As a network of expert in the land sector, NELGA supports its members in the publication of scientific results. Please find some of these publications below:

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Research: Land Governance in Lesotho

In Lesotho, despite the Land Act of 2010 and the institutional framework for land
administration, created by the new law, land management remains chaotic at best, with numerous agencies, government ministries and departments holding overlapping and often conflicting mandates on land themed issues.

At national level, the control of land use/physical planning is entangled in struggles between agencies in the Ministry of Local Government and the Land Administration Authority. At local levels, similar struggles exist between local councils and customary authorities (hereditary chiefs).

There is therefore, urgent need to streamline land management functions and delineate clear lines of responsibility and enforce them. Read more>>>

Research: Rural Land Cadastre Practice and Its Contribution to Women’s Land use rights and Tenure security

In Ethiopia Amhara region, cadastre has been implemented for several years. It enables women to access and control over land use rights and improved their livelihoods.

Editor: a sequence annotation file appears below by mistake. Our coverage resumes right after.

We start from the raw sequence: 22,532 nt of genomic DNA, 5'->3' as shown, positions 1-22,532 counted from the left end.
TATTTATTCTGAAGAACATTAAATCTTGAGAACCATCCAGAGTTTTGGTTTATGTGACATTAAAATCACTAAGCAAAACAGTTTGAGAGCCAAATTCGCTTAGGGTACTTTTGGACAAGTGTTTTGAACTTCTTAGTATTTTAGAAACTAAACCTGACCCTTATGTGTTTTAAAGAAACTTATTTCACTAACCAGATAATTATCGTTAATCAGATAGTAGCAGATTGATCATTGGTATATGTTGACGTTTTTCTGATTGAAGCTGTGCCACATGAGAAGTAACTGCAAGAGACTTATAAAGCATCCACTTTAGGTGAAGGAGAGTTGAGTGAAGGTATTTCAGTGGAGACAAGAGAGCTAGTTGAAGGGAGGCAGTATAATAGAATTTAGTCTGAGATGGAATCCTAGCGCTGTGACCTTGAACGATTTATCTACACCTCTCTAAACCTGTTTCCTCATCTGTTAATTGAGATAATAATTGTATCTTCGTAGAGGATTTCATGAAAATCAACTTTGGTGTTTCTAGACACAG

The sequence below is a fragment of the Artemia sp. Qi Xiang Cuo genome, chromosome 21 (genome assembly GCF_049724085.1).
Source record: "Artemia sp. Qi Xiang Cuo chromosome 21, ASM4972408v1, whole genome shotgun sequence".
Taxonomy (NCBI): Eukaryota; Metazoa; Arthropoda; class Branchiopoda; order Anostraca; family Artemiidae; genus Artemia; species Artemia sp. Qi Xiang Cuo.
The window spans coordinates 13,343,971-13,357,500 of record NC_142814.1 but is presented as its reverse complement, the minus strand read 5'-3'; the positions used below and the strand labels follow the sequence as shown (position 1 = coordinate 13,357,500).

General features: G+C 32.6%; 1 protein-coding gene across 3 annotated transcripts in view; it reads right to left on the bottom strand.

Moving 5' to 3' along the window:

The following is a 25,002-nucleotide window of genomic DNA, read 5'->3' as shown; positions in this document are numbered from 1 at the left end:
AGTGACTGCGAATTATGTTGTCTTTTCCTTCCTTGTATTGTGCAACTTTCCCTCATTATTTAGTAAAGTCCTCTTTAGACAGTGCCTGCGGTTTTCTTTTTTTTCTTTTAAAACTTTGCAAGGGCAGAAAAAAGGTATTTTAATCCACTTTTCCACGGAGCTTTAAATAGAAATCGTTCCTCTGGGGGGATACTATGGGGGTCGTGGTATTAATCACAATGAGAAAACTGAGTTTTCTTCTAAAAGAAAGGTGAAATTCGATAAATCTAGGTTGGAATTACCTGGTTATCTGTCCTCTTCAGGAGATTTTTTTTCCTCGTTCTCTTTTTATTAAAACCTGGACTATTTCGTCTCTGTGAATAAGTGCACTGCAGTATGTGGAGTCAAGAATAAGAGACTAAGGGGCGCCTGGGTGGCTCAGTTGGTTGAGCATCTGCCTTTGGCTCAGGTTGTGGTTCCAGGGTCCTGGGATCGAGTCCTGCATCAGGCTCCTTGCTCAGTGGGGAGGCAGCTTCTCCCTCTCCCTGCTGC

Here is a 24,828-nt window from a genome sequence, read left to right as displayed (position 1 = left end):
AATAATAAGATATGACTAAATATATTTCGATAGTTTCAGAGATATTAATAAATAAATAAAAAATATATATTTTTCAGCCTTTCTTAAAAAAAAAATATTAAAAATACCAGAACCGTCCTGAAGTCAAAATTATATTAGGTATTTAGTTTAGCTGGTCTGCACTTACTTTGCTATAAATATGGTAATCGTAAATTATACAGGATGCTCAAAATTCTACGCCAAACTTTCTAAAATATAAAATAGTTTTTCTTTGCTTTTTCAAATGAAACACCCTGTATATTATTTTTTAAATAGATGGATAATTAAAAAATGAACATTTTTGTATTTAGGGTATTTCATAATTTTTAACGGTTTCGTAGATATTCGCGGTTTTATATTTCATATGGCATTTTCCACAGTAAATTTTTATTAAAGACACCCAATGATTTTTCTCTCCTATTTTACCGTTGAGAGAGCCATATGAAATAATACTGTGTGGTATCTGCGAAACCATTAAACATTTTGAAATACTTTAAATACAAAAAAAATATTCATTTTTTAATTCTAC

This study examined that rural cadastre solved women’s land disputes which were violated by the deceptive practices of men. SLLC helped the security of tenure and economic benefits for women in land investment, land rental market, and made collaterally land use rights. Read more>>>

Research: Land Governance Framework in Botswana

Good land governance is vital for economic development and is often characterized by open,
participatory societies, with transparent and accountable systems of governance in Botswana. Good governance therefore, requires a political system that provides opportunities for all its citizens.

This may include: participation that ensures broad inputs in governance and development decision-making from all stakeholders; an effective system for the transfer of power and renewal of political leadership, competitive; free, fair and transparent elections; political, administrative and financial accountability; effective regulation, parliamentary oversight and auditing; transparency, predictability and availability of valid information about government decisions and performance, and public
access to this information; ethical conduct of public affairs; effective public sector management
with stable macroeconomic policy, effective resource mobilization and allocation systems;
responsiveness to citizens.